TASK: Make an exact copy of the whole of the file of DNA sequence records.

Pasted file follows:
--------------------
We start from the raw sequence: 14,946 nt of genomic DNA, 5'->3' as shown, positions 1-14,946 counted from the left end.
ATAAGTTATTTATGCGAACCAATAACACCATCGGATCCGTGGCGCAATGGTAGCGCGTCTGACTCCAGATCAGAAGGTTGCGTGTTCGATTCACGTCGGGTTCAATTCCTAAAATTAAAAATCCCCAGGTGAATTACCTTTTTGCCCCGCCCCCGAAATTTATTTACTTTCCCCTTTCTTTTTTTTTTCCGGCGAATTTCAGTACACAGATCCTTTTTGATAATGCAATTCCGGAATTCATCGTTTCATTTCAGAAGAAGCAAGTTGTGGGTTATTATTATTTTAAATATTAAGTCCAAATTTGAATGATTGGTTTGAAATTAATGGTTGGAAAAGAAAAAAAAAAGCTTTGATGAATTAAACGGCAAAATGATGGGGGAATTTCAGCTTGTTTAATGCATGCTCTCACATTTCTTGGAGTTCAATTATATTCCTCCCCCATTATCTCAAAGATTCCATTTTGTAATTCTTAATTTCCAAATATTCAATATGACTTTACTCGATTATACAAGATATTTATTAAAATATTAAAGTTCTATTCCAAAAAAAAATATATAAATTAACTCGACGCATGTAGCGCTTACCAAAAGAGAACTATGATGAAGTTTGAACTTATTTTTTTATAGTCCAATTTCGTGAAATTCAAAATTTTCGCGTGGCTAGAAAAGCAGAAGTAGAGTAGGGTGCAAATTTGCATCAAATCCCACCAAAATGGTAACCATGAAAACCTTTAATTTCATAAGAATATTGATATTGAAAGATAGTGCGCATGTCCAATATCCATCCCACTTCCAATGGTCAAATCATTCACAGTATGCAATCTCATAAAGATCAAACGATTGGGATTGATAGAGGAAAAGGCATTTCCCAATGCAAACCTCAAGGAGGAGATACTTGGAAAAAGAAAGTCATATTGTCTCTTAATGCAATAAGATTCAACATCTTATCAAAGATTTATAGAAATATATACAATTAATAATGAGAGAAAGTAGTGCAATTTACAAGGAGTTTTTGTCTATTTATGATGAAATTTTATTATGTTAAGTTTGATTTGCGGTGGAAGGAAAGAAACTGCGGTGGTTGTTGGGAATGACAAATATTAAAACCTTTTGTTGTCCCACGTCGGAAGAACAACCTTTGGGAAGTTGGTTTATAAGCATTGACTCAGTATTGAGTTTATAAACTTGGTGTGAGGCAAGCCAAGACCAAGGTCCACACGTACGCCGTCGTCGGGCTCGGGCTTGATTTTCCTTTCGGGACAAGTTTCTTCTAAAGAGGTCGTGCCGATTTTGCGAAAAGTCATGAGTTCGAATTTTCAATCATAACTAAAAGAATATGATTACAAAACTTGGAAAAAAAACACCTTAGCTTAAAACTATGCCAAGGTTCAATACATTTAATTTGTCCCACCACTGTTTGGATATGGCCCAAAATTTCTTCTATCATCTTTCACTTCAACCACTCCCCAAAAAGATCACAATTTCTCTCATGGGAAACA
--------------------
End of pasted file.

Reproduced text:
We start from the raw sequence: 14,946 nt of genomic DNA, 5'->3' as shown, positions 1-14,946 counted from the left end.
ATAAGTTATTTATGCGAACCAATAACACCATCGGATCCGTGGCGCAATGGTAGCGCGTCTGACTCCAGATCAGAAGGTTGCGTGTTCGATTCACGTCGGGTTCAATTCCTAAAATTAAAAATCCCCAGGTGAATTACCTTTTTGCCCCGCCCCCGAAATTTATTTACTTTCCCCTTTCTTTTTTTTTTCCGGCGAATTTCAGTACACAGATCCTTTTTGATAATGCAATTCCGGAATTCATCGTTTCATTTCAGAAGAAGCAAGTTGTGGGTTATTATTATTTTAAATATTAAGTCCAAATTTGAATGATTGGTTTGAAATTAATGGTTGGAAAAGAAAAAAAAAAGCTTTGATGAATTAAACGGCAAAATGATGGGGGAATTTCAGCTTGTTTAATGCATGCTCTCACATTTCTTGGAGTTCAATTATATTCCTCCCCCATTATCTCAAAGATTCCATTTTGTAATTCTTAATTTCCAAATATTCAATATGACTTTACTCGATTATACAAGATATTTATTAAAATATTAAAGTTCTATTCCAAAAAAAAATATATAAATTAACTCGACGCATGTAGCGCTTACCAAAAGAGAACTATGATGAAGTTTGAACTTATTTTTTTATAGTCCAATTTCGTGAAATTCAAAATTTTCGCGTGGCTAGAAAAGCAGAAGTAGAGTAGGGTGCAAATTTGCATCAAATCCCACCAAAATGGTAACCATGAAAACCTTTAATTTCATAAGAATATTGATATTGAAAGATAGTGCGCATGTCCAATATCCATCCCACTTCCAATGGTCAAATCATTCACAGTATGCAATCTCATAAAGATCAAACGATTGGGATTGATAGAGGAAAAGGCATTTCCCAATGCAAACCTCAAGGAGGAGATACTTGGAAAAAGAAAGTCATATTGTCTCTTAATGCAATAAGATTCAACATCTTATCAAAGATTTATAGAAATATATACAATTAATAATGAGAGAAAGTAGTGCAATTTACAAGGAGTTTTTGTCTATTTATGATGAAATTTTATTATGTTAAGTTTGATTTGCGGTGGAAGGAAAGAAACTGCGGTGGTTGTTGGGAATGACAAATATTAAAACCTTTTGTTGTCCCACGTCGGAAGAACAACCTTTGGGAAGTTGGTTTATAAGCATTGACTCAGTATTGAGTTTATAAACTTGGTGTGAGGCAAGCCAAGACCAAGGTCCACACGTACGCCGTCGTCGGGCTCGGGCTTGATTTTCCTTTCGGGACAAGTTTCTTCTAAAGAGGTCGTGCCGATTTTGCGAAAAGTCATGAGTTCGAATTTTCAATCATAACTAAAAGAATATGATTACAAAACTTGGAAAAAAAACACCTTAGCTTAAAACTATGCCAAGGTTCAATACATTTAATTTGTCCCACCACTGTTTGGATATGGCCCAAAATTTCTTCTATCATCTTTCACTTCAACCACTCCCCAAAAAGATCACAATTTCTCTCATGGGAAACA